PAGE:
A publication of the Archaeological Institute of America
For most of the twentieth century Clovis has been heralded as the oldest prehistoric culture in North America. Living during the final gasp of the last Ice Age, a period of extremely rapid and profound environmental change, Clovis people witnessed the extinction of more than 30 species of large mammals, from mammoths to giant ground sloths, many of which they hunted 13,000 to 12,500 years ago. More mobile than any modern hunter-gatherers, they moved frequently throughout the year. The low density of artifacts at their sites suggests that their population was sparse. Contact between groups--necessary to exchange information, raw materials, and marriage partners--is attested by finds of their distinctive artifacts made from exotic rocks and minerals whose sources might be hundreds of miles away. They buried caches of precious materials--red ocher, crystalline quartz, and exquisite, high-quality stone for tool-making--at strategic locations, like hidden treasures. Three recently published books examine the Clovis culture: a traditional monograph on Blackwater Draw, the type site of the culture; a volume on an artifact type; and an innovative presentation of a key cache.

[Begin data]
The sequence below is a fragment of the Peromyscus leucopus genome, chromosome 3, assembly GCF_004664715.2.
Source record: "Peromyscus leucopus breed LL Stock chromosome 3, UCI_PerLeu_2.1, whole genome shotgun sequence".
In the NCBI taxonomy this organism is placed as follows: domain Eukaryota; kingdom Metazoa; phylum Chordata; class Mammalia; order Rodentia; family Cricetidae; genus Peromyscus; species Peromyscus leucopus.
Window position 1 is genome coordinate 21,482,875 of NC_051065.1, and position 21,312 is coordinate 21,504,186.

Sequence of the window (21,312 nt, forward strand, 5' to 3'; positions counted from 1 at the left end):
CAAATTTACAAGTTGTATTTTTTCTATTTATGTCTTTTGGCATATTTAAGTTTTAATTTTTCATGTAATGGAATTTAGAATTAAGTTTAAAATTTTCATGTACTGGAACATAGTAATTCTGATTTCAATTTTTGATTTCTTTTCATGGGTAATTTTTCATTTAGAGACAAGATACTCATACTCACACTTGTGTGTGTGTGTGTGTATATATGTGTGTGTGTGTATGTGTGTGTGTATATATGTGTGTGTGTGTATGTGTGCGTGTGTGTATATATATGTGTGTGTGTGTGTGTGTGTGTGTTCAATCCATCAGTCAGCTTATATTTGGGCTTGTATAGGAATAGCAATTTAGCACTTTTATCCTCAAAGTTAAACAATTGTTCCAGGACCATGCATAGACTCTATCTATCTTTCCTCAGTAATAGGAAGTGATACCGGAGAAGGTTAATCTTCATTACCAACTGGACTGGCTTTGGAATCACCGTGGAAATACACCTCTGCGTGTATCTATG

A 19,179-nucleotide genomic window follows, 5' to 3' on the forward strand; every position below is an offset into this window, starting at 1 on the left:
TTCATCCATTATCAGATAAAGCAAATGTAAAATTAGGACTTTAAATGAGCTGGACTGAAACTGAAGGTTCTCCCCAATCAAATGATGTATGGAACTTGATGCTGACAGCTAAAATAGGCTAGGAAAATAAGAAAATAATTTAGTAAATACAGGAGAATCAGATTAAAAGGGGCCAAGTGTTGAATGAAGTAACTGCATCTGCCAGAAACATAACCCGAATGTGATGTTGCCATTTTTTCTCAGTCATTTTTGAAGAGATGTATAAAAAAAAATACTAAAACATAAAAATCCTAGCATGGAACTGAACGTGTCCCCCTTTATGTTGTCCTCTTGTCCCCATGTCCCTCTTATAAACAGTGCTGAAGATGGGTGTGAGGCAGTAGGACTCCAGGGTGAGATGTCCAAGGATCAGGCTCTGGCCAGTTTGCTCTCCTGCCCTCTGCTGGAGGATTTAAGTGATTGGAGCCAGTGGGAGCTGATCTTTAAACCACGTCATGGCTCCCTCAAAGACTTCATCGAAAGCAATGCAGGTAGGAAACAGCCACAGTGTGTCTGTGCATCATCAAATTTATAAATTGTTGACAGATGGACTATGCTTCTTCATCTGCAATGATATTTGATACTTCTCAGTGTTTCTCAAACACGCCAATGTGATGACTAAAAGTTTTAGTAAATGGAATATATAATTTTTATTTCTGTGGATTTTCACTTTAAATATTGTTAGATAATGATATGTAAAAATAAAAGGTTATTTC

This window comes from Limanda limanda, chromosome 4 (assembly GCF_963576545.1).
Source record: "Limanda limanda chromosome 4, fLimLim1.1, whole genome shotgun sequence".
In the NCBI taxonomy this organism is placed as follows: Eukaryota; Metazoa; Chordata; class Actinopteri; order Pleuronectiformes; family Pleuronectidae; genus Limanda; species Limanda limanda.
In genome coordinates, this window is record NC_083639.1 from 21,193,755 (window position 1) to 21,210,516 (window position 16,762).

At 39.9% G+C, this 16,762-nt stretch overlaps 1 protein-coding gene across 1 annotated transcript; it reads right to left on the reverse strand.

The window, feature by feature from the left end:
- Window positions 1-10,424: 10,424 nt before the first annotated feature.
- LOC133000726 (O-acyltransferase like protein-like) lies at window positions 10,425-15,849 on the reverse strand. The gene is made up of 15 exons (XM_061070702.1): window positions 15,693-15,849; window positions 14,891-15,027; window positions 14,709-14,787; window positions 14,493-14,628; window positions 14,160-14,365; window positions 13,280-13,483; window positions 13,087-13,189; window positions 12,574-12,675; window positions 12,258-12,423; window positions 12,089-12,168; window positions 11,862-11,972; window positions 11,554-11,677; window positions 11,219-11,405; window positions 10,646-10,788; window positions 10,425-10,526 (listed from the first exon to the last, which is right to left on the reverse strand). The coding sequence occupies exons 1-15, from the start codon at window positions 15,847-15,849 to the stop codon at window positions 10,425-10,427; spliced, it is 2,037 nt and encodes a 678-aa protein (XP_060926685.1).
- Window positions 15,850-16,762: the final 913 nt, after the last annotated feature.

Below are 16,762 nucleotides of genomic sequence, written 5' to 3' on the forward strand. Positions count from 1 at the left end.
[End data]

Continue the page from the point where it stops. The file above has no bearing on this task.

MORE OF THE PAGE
Kenneth B. Tankersley is an assistant professor of anthropology at Kent State University.
Bouldurian, A. and J.L. Cotter, Clovis Revisited: New Perspectives on Paleoindian Adaptations from Blackwater Draw, New Mexico (Philadelphia: The University Museum, University of Pennsylvania, 1999)
Collins, M. and M. Kay, Clovis Blade Technology: A Comparative Study of the Kevin Davis Cache, Texas (Austin: University of Texas Press, 1999)
Frison, G. and B. Bradley, The Fenn Cache: Clovis Weapons and Tools (Santa Fe: One Horse Land and Cattle Company, 1999)